VOICES: Some questions (without many answers) about race

How much does race matter? I want to consider a few different ways to approach the question and ask you, dear reader, to do the same. How you do so may affect your attitude and your actions and the way you relate to others.

I am an English teacher by trade, and I sometimes choose works of literature for my students that will make them think about this topic. In a fictional story first published in 1985 by Tobias Wolff called “Say Yes,” a white character named Ann asks her white husband if he would have married her if she were Black. His gut response is to call it a bad idea because “How can you understand someone who comes from a completely different background?” The discussion becomes rather heated, and she presses him: “Let’s say I am Black and unattached and we meet and fall in love.” He shoots back, “This is stupid. If you were Black you wouldn’t be you.” I will not give away the ending to this engaging story, though thankfully attitudes about interracial dating and marriage have broadened somewhat since 1985.

Another piece I came across more recently has really caught my attention. It is by Ohio-born Nobel Prize-winning author Toni Morrison. Morrison published eleven novels and quite a few non-fiction essays. Her only short story of record is titled “Recitatif.” It concerns Twyla and Roberta, who meet as young girls in a homeless shelter in New York City. To put it in the simplest terms, Twyla’s mother placed her there so that she could “dance all night,” and Roberta’s mom did the same because she was sick. These two girls flounder for four months and encounter various characters along the way, including a mute woman named Maggie, who works in the kitchen. Maggie suffers some verbal and even physical abuse from the girls and others. Later in life, they meet by sheer chance multiple times, including at a protest over school busing, discussing (sometimes painfully and disagreeably) their present circumstances as well as their past in the shelter.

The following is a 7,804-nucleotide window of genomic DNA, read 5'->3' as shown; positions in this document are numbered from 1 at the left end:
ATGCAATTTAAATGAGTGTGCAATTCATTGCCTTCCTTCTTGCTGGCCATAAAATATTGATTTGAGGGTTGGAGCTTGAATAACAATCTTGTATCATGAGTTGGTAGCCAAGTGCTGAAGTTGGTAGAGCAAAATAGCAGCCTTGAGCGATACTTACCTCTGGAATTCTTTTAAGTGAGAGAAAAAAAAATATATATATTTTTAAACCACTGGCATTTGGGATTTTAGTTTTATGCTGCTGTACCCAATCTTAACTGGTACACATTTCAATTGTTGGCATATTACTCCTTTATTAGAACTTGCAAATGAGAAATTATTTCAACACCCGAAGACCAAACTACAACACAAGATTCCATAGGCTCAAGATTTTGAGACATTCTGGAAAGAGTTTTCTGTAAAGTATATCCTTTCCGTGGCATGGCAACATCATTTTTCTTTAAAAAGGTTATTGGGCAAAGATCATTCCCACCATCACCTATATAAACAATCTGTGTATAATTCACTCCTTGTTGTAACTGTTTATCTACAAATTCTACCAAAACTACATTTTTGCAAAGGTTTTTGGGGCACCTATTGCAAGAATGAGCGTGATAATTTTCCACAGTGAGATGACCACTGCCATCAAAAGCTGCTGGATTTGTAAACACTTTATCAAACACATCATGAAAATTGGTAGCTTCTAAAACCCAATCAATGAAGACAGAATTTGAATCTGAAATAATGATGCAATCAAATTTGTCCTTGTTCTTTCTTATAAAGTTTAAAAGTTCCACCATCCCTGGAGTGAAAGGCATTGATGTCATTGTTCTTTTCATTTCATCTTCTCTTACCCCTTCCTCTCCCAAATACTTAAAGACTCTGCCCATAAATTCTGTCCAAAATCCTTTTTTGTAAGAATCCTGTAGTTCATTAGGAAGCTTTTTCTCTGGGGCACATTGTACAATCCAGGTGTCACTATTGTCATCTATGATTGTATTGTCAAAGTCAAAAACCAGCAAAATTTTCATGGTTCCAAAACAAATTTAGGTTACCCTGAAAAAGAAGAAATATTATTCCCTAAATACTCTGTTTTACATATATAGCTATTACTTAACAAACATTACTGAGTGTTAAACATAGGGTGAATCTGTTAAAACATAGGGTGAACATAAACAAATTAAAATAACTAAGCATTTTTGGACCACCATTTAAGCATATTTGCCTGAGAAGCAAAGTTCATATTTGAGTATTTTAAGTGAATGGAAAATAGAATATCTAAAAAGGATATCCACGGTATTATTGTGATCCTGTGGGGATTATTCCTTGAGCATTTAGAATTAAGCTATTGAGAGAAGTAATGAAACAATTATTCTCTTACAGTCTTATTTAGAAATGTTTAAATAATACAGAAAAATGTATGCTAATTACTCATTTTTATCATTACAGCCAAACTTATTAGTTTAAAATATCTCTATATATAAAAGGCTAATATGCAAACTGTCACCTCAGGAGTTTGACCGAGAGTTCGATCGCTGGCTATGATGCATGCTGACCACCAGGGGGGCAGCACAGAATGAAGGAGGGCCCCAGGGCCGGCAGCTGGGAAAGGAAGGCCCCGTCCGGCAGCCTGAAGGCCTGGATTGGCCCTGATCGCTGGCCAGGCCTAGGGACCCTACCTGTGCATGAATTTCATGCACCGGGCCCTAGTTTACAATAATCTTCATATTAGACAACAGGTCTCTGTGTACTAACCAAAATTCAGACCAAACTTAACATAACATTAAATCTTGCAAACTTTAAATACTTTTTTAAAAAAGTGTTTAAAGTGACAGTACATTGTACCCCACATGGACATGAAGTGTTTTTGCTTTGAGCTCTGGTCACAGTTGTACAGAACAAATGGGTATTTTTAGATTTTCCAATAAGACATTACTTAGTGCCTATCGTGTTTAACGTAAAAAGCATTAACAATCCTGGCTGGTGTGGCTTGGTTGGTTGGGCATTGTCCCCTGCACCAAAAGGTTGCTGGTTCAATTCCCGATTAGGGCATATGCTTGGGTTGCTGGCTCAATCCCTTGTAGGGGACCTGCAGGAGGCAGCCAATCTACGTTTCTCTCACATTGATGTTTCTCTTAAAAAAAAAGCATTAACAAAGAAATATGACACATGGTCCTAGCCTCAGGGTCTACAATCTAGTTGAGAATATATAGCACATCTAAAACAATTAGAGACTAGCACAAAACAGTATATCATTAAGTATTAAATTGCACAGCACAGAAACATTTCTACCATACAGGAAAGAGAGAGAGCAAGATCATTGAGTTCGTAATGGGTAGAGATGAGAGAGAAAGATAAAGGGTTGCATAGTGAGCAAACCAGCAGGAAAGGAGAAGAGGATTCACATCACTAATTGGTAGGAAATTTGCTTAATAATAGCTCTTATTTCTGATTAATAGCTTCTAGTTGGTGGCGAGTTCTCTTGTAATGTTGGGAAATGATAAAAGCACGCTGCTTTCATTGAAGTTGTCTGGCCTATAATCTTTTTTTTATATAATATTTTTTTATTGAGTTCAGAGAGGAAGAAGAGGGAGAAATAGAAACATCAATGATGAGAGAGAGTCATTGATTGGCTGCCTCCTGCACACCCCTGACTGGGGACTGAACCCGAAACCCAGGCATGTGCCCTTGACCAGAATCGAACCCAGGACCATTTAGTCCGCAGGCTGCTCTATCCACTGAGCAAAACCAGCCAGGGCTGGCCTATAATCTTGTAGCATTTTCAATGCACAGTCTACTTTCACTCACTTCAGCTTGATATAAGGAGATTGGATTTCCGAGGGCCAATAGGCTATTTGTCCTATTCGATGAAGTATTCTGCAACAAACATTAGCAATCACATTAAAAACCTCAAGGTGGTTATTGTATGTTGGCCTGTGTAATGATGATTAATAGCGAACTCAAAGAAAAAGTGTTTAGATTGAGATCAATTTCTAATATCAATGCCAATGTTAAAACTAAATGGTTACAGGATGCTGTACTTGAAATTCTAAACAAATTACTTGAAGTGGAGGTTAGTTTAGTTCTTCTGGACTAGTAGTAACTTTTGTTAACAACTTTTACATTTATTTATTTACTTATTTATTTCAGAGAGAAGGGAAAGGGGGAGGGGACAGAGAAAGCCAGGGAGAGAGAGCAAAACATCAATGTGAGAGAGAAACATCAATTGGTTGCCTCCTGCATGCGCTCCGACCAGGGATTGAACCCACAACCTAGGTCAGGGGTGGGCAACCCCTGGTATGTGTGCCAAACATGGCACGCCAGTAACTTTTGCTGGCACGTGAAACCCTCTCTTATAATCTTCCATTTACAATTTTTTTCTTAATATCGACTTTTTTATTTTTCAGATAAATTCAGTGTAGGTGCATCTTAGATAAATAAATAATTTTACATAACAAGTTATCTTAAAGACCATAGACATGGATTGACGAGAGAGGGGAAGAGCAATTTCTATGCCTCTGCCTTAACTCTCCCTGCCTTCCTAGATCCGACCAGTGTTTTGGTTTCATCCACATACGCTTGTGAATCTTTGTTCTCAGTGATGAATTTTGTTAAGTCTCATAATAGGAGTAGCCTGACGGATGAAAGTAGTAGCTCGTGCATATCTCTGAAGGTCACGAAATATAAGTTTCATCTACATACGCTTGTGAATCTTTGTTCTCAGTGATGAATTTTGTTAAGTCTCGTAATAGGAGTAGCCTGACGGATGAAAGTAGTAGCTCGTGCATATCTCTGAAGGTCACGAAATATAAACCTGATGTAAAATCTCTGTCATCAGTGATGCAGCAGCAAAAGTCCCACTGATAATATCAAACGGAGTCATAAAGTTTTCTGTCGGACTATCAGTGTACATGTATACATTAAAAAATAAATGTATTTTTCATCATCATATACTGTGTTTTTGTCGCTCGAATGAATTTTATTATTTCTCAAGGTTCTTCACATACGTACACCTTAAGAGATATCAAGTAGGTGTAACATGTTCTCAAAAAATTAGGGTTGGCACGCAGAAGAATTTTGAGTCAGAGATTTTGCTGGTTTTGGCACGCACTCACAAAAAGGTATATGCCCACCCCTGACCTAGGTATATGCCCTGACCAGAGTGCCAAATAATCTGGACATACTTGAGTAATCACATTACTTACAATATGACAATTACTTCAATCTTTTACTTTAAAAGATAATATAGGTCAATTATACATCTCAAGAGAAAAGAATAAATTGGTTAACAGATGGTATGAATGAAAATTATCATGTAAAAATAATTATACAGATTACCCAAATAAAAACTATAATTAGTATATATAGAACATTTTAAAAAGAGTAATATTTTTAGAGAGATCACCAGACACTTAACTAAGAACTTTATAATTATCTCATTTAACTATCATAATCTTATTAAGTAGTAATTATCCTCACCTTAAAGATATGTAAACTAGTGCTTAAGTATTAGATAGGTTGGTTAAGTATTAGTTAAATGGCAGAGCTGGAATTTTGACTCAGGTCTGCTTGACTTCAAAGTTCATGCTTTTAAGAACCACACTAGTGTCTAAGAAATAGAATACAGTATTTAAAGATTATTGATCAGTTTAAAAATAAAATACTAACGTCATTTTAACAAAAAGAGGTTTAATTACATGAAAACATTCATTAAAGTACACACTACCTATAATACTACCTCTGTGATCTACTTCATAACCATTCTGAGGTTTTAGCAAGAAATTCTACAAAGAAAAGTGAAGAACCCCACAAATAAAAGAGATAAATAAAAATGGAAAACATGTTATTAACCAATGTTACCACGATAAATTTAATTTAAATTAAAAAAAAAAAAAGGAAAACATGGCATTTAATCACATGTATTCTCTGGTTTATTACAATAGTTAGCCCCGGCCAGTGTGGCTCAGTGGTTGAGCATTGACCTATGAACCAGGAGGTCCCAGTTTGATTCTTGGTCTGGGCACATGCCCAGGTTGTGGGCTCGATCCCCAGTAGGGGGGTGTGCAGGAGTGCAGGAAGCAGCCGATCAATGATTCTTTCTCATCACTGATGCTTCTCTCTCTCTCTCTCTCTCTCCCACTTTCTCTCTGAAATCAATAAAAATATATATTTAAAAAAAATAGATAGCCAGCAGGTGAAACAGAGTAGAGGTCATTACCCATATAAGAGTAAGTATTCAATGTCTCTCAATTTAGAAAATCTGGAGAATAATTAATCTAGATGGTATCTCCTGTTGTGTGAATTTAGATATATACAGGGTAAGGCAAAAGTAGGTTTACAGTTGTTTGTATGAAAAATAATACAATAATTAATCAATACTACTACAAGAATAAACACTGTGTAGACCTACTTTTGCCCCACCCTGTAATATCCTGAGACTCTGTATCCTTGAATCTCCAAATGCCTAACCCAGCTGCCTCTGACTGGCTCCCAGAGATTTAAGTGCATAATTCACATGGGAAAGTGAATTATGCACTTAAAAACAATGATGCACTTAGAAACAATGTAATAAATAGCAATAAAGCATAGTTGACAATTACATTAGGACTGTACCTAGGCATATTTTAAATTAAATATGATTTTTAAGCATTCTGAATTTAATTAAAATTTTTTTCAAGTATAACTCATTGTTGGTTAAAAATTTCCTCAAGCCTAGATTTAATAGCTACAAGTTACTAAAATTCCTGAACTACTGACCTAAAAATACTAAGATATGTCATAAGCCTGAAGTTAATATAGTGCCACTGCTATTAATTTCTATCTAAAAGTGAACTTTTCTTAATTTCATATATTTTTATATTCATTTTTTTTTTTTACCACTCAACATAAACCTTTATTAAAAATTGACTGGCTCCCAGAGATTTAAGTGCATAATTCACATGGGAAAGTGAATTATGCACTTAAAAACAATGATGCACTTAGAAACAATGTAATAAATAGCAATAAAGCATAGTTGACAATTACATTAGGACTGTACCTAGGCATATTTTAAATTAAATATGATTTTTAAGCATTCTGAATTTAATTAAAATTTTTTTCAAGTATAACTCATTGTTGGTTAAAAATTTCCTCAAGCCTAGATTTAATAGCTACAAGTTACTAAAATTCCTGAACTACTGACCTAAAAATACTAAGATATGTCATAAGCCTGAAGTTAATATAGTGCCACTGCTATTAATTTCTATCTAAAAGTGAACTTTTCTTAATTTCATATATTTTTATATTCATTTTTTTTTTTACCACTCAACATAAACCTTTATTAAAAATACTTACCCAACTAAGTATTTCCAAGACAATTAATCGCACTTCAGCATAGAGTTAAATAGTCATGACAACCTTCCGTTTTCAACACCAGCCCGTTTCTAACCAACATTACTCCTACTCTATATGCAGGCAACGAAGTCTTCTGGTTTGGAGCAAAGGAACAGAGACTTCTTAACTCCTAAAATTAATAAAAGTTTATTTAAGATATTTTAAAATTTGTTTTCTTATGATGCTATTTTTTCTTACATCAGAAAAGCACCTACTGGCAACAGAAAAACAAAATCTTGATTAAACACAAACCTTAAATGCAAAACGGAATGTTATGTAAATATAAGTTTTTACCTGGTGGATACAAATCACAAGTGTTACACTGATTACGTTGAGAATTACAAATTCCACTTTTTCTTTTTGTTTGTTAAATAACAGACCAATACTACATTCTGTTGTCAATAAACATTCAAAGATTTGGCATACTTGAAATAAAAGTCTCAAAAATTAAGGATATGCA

Although there are references to race, neither character is identified as Black, white or any other color. I felt the need to have this information, but then I asked myself why. Morrison appears to have written this way deliberately, making me and other readers the subject of her “experiment,” forcing us to examine stereotypes, put them aside, and look more deeply inside the person. In a highly insightful essay about this story, British author Zadie Smith says of these characters: “As Twyla and Roberta discover, it’s hard to admit a shared humanity with your neighbor if they will not come with you to re-examine a shared history.”

Near the end of her essay, Smith goes on: “The long, bloody, tangled encounter between the European [and American] peoples and the African continent is our history. Our shared history. It’s what happened.” How we deal with that shared history has become part of an intense debate these days about how to educate our students regarding the past (slavery and deadly and demeaning discrimination), and how the past continues to influence the present.

About 15 years ago my nephew married Laura. Laura was adopted by her Jewish-American parents more than 50 years ago, at a time when adoption records were sealed and kept from the adoptive parents and the adoptees themselves. Two years ago, Laura submitted a DNA test to discover more about her ancestry. She discovered that she is about 25% African American, something that was not readily, visibly evident to me or members of her family. She has since connected with her biological brother, and this has enriched her life. Would anyone who has had the privilege of knowing Laura love her any more, or less, based on this biological fact?

So how much does race matter, especially in the United States? Perhaps a great deal, either to one’s advantage or one’s disadvantage. How much should it matter? Perhaps less and less over time if we develop our God-given gifts, talents, and take advantage of our opportunities to make the world a better place and recognize the depth of others’ humanity as evidenced by their personal stories.

Jim Brooks is a retired high school English teacher who writes, coaches tennis, and tutors immigrants.

About the Author